1710 isn't a "guideline;" it's a standard with a specific scope and application. A department cannot be "more 1710" for purposes of applying the standard. Either it's a "substantially all career fire department" or it isn't. You only have a single fully staffed station according to your map with only 16 career firefighters (split over how many shifts?) and rely on resident and non-resident vlunteers to fill out your responses. You barely have enough career firefighters altogether to fill out a first response under 1710. The fact that the department used to be all career doesn't help; it isn't all career now.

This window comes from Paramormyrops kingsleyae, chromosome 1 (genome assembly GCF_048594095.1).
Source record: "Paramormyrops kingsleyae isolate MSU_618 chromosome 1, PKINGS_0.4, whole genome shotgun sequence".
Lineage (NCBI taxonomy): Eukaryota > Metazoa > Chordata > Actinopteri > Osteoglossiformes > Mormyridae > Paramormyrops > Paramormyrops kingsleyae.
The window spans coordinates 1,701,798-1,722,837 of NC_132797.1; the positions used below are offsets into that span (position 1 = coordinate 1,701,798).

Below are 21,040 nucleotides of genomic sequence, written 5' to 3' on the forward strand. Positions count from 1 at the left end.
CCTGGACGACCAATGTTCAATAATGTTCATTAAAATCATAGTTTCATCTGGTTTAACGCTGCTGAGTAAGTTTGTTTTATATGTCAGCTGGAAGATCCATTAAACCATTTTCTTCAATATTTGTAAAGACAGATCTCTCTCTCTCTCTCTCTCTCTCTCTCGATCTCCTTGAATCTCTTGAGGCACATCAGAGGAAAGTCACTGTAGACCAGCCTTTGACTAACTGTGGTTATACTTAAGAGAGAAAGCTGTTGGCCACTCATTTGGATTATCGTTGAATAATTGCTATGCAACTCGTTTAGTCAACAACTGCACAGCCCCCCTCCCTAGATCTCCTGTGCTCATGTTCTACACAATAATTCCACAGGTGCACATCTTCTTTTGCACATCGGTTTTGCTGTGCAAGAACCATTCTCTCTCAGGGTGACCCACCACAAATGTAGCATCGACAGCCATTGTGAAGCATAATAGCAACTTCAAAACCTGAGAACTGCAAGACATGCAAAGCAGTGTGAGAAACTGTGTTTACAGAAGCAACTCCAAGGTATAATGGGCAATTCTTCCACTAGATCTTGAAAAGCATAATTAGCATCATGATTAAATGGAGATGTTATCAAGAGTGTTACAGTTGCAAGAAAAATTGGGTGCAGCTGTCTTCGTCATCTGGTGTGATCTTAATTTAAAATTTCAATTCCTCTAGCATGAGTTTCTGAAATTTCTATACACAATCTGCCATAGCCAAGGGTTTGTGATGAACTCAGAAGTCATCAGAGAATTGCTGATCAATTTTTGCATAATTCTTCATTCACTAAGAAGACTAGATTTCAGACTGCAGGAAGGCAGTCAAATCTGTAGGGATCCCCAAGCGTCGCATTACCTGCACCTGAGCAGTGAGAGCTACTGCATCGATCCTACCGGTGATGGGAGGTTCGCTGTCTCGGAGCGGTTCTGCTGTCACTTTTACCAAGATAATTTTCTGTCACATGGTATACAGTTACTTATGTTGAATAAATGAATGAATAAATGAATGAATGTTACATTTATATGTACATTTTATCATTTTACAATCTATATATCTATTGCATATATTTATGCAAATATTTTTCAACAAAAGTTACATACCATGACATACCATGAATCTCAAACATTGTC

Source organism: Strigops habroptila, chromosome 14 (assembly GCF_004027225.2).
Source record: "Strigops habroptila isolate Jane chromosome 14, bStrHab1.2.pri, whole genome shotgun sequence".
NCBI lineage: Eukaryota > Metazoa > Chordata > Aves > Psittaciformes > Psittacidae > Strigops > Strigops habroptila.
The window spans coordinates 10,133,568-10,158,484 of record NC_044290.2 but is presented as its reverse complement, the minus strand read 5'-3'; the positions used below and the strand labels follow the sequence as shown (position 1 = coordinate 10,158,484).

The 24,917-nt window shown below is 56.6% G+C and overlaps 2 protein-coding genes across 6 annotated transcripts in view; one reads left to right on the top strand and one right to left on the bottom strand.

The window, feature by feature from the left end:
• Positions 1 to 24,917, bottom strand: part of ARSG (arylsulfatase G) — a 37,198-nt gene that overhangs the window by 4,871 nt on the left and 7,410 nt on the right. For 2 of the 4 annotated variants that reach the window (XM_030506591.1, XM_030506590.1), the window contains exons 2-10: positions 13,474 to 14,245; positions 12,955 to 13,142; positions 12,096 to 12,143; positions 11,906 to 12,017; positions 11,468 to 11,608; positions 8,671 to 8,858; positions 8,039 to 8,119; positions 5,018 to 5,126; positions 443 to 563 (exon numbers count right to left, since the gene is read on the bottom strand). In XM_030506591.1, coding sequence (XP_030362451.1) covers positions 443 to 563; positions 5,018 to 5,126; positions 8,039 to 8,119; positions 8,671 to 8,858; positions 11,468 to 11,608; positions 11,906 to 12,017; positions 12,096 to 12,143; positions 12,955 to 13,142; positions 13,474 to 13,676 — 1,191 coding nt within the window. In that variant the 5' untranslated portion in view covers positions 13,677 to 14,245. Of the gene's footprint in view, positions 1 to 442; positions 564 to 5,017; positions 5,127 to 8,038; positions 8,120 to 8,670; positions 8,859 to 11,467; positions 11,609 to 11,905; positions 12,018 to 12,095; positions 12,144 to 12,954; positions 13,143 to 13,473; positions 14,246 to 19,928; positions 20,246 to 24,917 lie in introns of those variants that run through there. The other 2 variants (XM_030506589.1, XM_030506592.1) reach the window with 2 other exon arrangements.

Our neighborhood is mostly homes from 1900's to 1930's and we have had the privilege of having a station so close for 30+ years. We understand that budgets are tight, but we believe that public safety should be one of the basic needs of any city.
    That's the argument you're going to have to make -- 1710 isn't a valid argument for you.

    Leave a comment:


  • jasondart
    replied
    Sorry about that. I included some more information that may help and I will explain more.

    http://maps.google.com/maps/ms?ie=UT...d2fd56968&z=13

    As you can see our neighborhood is in blue and the current station #1 sits on the SW side of it. The proposed new station in question that would close station #1 would be to the SW more (Yellow Marker) about 600' from the old station #2 (green marker) now closed. Station #3 SE side of city is still open. Schools are blue.